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Old 11-28-2013, 10:48 PM   #41
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Early this week our starboard Detroit diesel 453 suddenly lost oil pressure while bringing boat down mobile bay to dauphin island (home port). We had just completed several miscellaneous repairs and upgrades in preparation for leaving on the great loop the next week. The low oil pressure alarm did not go off while running about 1500 rpms. I noticed the gauge drop and dropped it down to idle then to have the alarm sound. Made it in on one engine to our dock. My mechanic jumped on it and we both thought it was the oil pump. Turned out it was much worse in that we spun the idler shaft rear bearing and scored the block. Needless to say, trip is off for now while we pull the engine and rebuild. We had about 3500 hours on it. Good news is that it happened at home and not two weeks later out in the middle of the gulf while heading for tarpon springs, Florida. At least we are eating turkey at home and not the planned two Cornish hens that the boat oven would have accommodated.
It's all about perspective. You have it. Be well!!
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Old 07-18-2014, 12:09 PM   #42
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Shaft key constantly shearing for my mechanical tachometers on GM 6-71's. No solution except to keep replacing them.

Copper oil line running to mechanical oil pressure gauges leaking which dripped onto the autopilot electronics. Cut and re-flared the tubing.

Nothing really too serious on my 50 year old engines. Gotta love "Old School".
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Old 07-18-2014, 02:05 PM   #43
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Bay Pelican, single engine 135 hp Lehman. 15 years, 2,500 hours. Air in fuel line resulting from new fuel tanks and new fuel lines. Overheating at near WOT, 2nd from front heat exchanger (for coolant) was caked with salt. Oil hose leak, failed hose clamp, requiring shut down and addition of more oil. Problems with stabilizers requiring shutdown of main engine to disconnect stabilizer belt (cut it).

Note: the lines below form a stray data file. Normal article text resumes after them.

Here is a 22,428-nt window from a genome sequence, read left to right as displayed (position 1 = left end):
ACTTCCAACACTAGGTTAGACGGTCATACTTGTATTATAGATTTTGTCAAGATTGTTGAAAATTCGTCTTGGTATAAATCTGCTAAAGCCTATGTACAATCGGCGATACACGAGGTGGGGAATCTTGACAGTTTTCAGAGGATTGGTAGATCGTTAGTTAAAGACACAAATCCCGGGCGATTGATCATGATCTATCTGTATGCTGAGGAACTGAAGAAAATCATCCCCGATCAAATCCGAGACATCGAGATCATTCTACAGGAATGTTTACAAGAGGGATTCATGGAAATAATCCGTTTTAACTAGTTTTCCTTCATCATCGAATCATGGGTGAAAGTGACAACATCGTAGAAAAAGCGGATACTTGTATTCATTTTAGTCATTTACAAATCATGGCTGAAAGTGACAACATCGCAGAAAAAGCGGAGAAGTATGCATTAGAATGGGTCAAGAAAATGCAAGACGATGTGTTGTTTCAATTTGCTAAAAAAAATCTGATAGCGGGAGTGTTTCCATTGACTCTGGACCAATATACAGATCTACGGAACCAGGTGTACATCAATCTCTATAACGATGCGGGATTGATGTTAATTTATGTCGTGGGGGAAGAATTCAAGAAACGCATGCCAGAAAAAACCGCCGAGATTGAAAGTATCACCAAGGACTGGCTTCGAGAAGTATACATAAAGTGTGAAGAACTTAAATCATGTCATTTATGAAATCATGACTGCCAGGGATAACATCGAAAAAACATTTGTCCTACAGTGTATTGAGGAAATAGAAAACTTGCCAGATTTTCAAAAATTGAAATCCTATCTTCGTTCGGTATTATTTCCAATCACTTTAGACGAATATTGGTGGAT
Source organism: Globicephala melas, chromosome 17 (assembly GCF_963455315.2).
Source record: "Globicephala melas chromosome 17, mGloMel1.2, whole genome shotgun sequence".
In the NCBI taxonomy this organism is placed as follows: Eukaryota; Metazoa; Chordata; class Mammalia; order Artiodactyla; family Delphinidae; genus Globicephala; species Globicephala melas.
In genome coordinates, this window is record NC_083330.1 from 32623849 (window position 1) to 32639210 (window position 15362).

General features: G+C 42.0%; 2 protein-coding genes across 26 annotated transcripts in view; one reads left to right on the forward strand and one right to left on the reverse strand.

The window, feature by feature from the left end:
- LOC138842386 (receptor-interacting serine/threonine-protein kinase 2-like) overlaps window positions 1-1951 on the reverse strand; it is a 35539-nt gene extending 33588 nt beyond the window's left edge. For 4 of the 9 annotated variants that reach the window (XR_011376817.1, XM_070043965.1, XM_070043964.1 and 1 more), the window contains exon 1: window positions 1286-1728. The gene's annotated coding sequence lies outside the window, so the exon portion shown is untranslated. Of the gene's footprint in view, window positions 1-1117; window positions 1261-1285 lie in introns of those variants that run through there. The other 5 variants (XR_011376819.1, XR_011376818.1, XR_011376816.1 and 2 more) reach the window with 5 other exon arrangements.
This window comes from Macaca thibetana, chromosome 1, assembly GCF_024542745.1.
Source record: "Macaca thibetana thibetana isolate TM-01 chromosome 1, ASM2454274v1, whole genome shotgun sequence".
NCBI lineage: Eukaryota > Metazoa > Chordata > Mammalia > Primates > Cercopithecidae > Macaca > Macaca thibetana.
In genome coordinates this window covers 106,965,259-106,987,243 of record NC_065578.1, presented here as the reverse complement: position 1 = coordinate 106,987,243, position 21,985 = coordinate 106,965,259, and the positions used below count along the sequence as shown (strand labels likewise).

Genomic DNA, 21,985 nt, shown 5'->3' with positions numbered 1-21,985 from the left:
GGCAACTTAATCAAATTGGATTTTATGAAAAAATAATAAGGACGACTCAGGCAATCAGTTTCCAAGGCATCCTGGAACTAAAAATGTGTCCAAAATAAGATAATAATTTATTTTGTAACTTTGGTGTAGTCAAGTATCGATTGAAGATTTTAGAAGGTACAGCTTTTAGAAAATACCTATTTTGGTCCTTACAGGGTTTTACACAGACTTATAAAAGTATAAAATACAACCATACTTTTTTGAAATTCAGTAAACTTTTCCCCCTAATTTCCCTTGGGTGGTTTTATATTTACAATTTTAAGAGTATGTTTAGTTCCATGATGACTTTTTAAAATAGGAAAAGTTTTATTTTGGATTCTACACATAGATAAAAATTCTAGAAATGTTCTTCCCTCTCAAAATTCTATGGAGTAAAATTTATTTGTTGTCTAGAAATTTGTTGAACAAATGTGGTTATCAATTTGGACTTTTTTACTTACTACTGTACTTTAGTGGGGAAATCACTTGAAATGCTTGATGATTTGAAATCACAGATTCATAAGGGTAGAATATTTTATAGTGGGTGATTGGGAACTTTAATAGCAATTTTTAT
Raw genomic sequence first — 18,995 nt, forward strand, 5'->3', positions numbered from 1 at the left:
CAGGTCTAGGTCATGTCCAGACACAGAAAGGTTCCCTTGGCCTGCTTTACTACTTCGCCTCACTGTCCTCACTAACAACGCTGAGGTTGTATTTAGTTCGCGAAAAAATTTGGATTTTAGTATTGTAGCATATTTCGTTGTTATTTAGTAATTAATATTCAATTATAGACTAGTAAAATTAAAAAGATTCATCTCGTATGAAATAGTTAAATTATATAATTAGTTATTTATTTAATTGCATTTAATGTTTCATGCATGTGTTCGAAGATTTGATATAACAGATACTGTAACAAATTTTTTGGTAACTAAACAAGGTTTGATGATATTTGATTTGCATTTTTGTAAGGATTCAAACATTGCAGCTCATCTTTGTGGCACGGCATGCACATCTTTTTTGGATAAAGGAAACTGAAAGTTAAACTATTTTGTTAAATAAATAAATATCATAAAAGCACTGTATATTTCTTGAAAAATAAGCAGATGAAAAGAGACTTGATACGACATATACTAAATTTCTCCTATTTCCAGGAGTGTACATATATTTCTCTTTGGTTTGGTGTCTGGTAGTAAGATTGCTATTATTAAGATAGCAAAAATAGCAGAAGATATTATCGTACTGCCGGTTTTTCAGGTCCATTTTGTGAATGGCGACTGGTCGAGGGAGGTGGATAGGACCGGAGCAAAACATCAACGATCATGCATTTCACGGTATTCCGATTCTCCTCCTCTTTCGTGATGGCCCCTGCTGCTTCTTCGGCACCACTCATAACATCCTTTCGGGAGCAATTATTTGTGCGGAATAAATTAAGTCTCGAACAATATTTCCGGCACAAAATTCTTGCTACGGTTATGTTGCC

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Old 07-18-2014, 02:40 PM   #44
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Reported by PO. Yanmar 4JH3E premature oil cooler failure at 940 hours. Engine oil under pressure leaked into raw water system inside the cooler, and was pumped through the heat exchanger, water-lift muffler and out the exhaust. Alarm sounded when oil pressure was finally lost. Only sign of failure prior to the low oil pressure alarm would have been an oil slick behind the boat, if anyone had been watching for it. Cooler replaced and life is good at 1,600 hours. Seems there were a batch of bad oil coolers at one time, and the metallurgy was changed. Knock on wood (or bronze as the case may be)
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Old 07-18-2014, 11:13 PM   #45
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What mechanical diesel engine failure has occurred while underway?

I've seen many failures on equipment and trucks, but none on my boat. Taking care of the proper maintenance in a timely manner, paying attention to fluid levels and engine-room checks while underway all go a long way towards eliminating downtime.
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Old 07-18-2014, 11:23 PM   #46
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Leaking coolers in my boating background. Lucky to have had and continue to have, a Marine Tex or similar on board. Able to patch the pinhole leaks, refill the reduction gear with motor oil and complete the voyage.

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Old 07-21-2014, 09:03 PM   #47
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Knock wood no failures on my new-to-me trawler.
This just happend to a guy down the dock from me with T/Yanmar 6 cyl. He was at work after the weekend when the tow boat guy in the marina called. "Hey Matt, do you want me to shutdown your port engine?" The start keyswitch shorted out and started the engine by itself. The solenoid stayed latched in and burned up. Not a weekend goes by without the engine hatch up with some major repair work going on.
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Old 07-22-2014, 12:46 AM   #48
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Reading this is worse than watching any horror movie. I wont sleep tonight.
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Old 07-22-2014, 12:50 AM   #49
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The start keyswitch shorted out and started the engine by itself. The solenoid stayed latched in and burned up.